Get a promotion in 5 easy steps: How to earn yourself a better title and higher salary

A smiling woman shakes her bosses hand in an office.
Source: Shutterstock/racorn
A smiling woman shakes her bosses hand in an office.
Source: Shutterstock/racorn

Practically everyone wants a promotion — that bump in rank and salary. But practically everyone does not want to have that tough conversation with their boss. So how do you resolve this conflict? It's tricky but not impossible.

Step one is to get yourself fully engaged with your job.

That may seem obvious, but engagement would actually put you in the minority of workers: More than two in three employees say they are not engaged at their jobs, a Gallup survey of the American workforce found.

An investment in and commitment to your career is a prerequisite to moving onwards and upwards. That doesn't mean you should abandon work-life balance (it's important to protect that), but it does mean ensuring you're taking your job seriously. It also means making a concerted effort to improve your company's — and your own — value through the work you do. Simply put, you probably can't just treat your gig as a basic 9-to-5 and expect a promotion.

You've also got to actually ask for that bump and/or raise. That's another suggestion that might seem painfully obvious, but a whopping 57% of people have not once tried to negotiate a raise, according to a survey by PayScale.

Stumped on how to do it? Here are five easy steps that will help you get to where you want to go.

Source: Giphy

1. Choose your projects wisely

Of course you can't always choose the projects you work on. But when you do have some leeway, you would do well to choose high-impact deliverables — preferably those which are high-visibility, too. 

“If you say yes too much, your performance will drop,” Larry Myler, business strategist and author, told Monster. "If you say no, you don’t look like a team player."

It's a fine balance of accepting what comes your way and not overextending yourself, ultimately hurting your performance. Just make sure as many of your projects are as high-impact as possible. 

"Today, being good at your job isn't the only requisite for getting ahead in your career," Mind Tools, which provides career-enhancing resources, explains. "If key people aren't aware of you, you'll likely miss out on opportunities to improve your skills and take on interesting assignments, despite your hard work and good performance."

Being strategic about what you're working on will make senior management notice you and value your contribution. If you're a real boss and do an excellent job, you'll start to be seen as indispensable. That is one of the best ways to get a title and pay raise. 

An abstract representation of a group of employees working on a project. Be discerning about the projects you take on.
Source: Rawpixel.com/Shutterstock

2. Work your butt off — while keeping the receipts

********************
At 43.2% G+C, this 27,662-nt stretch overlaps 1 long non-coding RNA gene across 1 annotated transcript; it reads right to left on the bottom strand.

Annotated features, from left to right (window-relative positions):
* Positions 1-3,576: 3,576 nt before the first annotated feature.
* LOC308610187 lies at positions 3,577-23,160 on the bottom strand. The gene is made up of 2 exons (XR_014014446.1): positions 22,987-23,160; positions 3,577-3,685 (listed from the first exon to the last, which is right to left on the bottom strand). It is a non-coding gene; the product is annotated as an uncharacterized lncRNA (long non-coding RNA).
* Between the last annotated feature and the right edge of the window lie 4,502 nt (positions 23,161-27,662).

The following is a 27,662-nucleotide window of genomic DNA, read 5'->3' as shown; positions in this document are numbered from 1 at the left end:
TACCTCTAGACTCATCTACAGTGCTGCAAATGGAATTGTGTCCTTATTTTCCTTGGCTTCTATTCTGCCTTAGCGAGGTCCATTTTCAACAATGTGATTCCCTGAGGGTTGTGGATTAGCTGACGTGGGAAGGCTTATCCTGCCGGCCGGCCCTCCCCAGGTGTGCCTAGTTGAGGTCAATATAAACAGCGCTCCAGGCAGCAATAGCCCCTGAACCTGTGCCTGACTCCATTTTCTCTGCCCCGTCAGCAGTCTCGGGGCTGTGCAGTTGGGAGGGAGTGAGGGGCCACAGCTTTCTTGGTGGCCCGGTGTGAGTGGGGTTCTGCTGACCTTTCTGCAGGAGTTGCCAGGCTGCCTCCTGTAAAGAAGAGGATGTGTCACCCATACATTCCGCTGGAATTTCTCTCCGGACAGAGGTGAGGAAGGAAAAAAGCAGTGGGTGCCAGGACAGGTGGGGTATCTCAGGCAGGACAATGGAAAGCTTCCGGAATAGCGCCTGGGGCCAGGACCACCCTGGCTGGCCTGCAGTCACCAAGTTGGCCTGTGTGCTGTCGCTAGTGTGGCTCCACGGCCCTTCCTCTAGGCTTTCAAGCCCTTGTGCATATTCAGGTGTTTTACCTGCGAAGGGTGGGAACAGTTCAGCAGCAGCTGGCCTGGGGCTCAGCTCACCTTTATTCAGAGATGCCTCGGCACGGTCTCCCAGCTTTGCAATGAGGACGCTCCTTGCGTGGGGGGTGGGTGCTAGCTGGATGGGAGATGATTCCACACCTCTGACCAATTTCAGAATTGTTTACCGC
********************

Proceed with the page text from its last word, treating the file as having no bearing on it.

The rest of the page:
Go above and beyond — and keep track of every time you do something beyond what its expected of you and what your role demands. A spreadsheet would be one easy way to do it.

For example, this extra effort could be simply volunteering to take on more challenging — or less popular — tasks. Also, try and anticipate what your boss or the company might need... before they do.

"'I've actually already started on that' is music to your manager's ears — it means that instead of waiting for him or her to ask you to do something, you’ve already thought of it and taken action," career finder and guidance site the Muse suggests

And if you think anticipating is too difficult or not possible in your line of work, straight-up ask your colleagues and managers what you can do for them or take off their plate. Even if it means staying an extra hour at work now and then, it could be worth it come negotiation time. You'll seem like a really committed employee worth investing in. 

Megyn Kelly gives professional advice.
Source: Giphy

3. Find a mentor to give you feedback 

Having a mentor can really pay off: An employee with a mentor at work is five times more likely to get a pay raise or a promotion than an employee without a mentor, research and consulting company Gartner found in their study of Sun Microsystems employees in 2006.

And it turns out that the person on the receiving end of guidance can win out, too. According to the study, mentors are six times more likely to be promoted than those who do not provide mentorship. Win-win!

Beyond helpful guidance and advice, the upside for a mentee is having someone more senior in the company advocating for you — which means they can give you exposure (or talk about what a great job you've been doing) in meetings with their managers.

When it comes to guidance, it's a good idea to establish a foundation with your mentor before getting to the bigger asks — so start with relatively small questions to build up your relationship. You could, for example, ask for advice on how to execute a project or deal with a problem. Get into a groove. 

"Once you've gotten to know each other better, share your goals and ask them how they think you should meet them," CBS' Money Watch advises, based on an interview with career strategist Adele Sheele, PhD.

Source: Giphy

4. Do the math, quantify your contributions